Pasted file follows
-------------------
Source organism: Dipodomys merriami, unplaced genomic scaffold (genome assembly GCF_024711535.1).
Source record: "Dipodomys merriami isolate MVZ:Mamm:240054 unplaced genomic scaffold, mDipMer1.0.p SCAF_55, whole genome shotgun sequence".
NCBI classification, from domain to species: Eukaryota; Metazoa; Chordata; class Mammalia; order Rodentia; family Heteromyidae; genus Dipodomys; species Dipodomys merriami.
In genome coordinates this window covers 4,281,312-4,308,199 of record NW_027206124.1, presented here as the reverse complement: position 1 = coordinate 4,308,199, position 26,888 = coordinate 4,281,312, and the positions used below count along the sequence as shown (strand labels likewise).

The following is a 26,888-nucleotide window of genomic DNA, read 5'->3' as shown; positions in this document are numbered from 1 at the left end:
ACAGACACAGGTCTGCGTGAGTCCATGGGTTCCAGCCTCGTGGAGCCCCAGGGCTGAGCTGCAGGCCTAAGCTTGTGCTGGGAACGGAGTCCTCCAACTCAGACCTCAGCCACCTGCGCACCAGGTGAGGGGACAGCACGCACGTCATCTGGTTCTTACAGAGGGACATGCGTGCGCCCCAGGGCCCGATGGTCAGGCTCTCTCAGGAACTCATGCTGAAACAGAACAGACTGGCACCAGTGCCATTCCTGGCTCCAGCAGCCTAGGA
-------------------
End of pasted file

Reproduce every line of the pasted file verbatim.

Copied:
Source organism: Dipodomys merriami, unplaced genomic scaffold (genome assembly GCF_024711535.1).
Source record: "Dipodomys merriami isolate MVZ:Mamm:240054 unplaced genomic scaffold, mDipMer1.0.p SCAF_55, whole genome shotgun sequence".
NCBI classification, from domain to species: Eukaryota; Metazoa; Chordata; class Mammalia; order Rodentia; family Heteromyidae; genus Dipodomys; species Dipodomys merriami.
In genome coordinates this window covers 4,281,312-4,308,199 of record NW_027206124.1, presented here as the reverse complement: position 1 = coordinate 4,308,199, position 26,888 = coordinate 4,281,312, and the positions used below count along the sequence as shown (strand labels likewise).

The following is a 26,888-nucleotide window of genomic DNA, read 5'->3' as shown; positions in this document are numbered from 1 at the left end:
ACAGACACAGGTCTGCGTGAGTCCATGGGTTCCAGCCTCGTGGAGCCCCAGGGCTGAGCTGCAGGCCTAAGCTTGTGCTGGGAACGGAGTCCTCCAACTCAGACCTCAGCCACCTGCGCACCAGGTGAGGGGACAGCACGCACGTCATCTGGTTCTTACAGAGGGACATGCGTGCGCCCCAGGGCCCGATGGTCAGGCTCTCTCAGGAACTCATGCTGAAACAGAACAGACTGGCACCAGTGCCATTCCTGGCTCCAGCAGCCTAGGA